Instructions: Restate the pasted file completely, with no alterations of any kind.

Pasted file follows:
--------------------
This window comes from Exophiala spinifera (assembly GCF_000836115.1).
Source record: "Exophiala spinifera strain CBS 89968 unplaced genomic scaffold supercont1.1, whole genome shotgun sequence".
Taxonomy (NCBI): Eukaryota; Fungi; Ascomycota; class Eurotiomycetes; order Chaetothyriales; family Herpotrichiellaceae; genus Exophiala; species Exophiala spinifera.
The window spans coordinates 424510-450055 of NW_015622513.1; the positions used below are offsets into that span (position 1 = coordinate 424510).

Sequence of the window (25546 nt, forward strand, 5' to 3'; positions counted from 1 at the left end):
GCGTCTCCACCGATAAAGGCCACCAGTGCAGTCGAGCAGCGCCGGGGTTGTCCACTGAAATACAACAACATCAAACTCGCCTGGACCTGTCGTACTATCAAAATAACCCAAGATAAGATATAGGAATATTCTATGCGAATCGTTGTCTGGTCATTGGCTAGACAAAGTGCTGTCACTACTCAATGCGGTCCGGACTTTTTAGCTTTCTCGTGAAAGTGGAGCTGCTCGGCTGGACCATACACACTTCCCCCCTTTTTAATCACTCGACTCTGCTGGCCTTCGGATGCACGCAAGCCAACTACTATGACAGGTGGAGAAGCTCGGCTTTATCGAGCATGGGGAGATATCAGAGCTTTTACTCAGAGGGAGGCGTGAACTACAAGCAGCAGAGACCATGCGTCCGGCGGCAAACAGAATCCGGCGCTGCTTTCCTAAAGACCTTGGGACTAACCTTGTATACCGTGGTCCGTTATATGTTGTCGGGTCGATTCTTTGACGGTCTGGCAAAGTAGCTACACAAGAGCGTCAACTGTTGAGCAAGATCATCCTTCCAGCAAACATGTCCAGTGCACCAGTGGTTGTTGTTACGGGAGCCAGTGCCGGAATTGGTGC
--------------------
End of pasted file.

This window comes from Exophiala spinifera (assembly GCF_000836115.1).
Source record: "Exophiala spinifera strain CBS 89968 unplaced genomic scaffold supercont1.1, whole genome shotgun sequence".
Taxonomy (NCBI): Eukaryota; Fungi; Ascomycota; class Eurotiomycetes; order Chaetothyriales; family Herpotrichiellaceae; genus Exophiala; species Exophiala spinifera.
The window spans coordinates 424510-450055 of NW_015622513.1; the positions used below are offsets into that span (position 1 = coordinate 424510).

Sequence of the window (25546 nt, forward strand, 5' to 3'; positions counted from 1 at the left end):
GCGTCTCCACCGATAAAGGCCACCAGTGCAGTCGAGCAGCGCCGGGGTTGTCCACTGAAATACAACAACATCAAACTCGCCTGGACCTGTCGTACTATCAAAATAACCCAAGATAAGATATAGGAATATTCTATGCGAATCGTTGTCTGGTCATTGGCTAGACAAAGTGCTGTCACTACTCAATGCGGTCCGGACTTTTTAGCTTTCTCGTGAAAGTGGAGCTGCTCGGCTGGACCATACACACTTCCCCCCTTTTTAATCACTCGACTCTGCTGGCCTTCGGATGCACGCAAGCCAACTACTATGACAGGTGGAGAAGCTCGGCTTTATCGAGCATGGGGAGATATCAGAGCTTTTACTCAGAGGGAGGCGTGAACTACAAGCAGCAGAGACCATGCGTCCGGCGGCAAACAGAATCCGGCGCTGCTTTCCTAAAGACCTTGGGACTAACCTTGTATACCGTGGTCCGTTATATGTTGTCGGGTCGATTCTTTGACGGTCTGGCAAAGTAGCTACACAAGAGCGTCAACTGTTGAGCAAGATCATCCTTCCAGCAAACATGTCCAGTGCACCAGTGGTTGTTGTTACGGGAGCCAGTGCCGGAATTGGTGC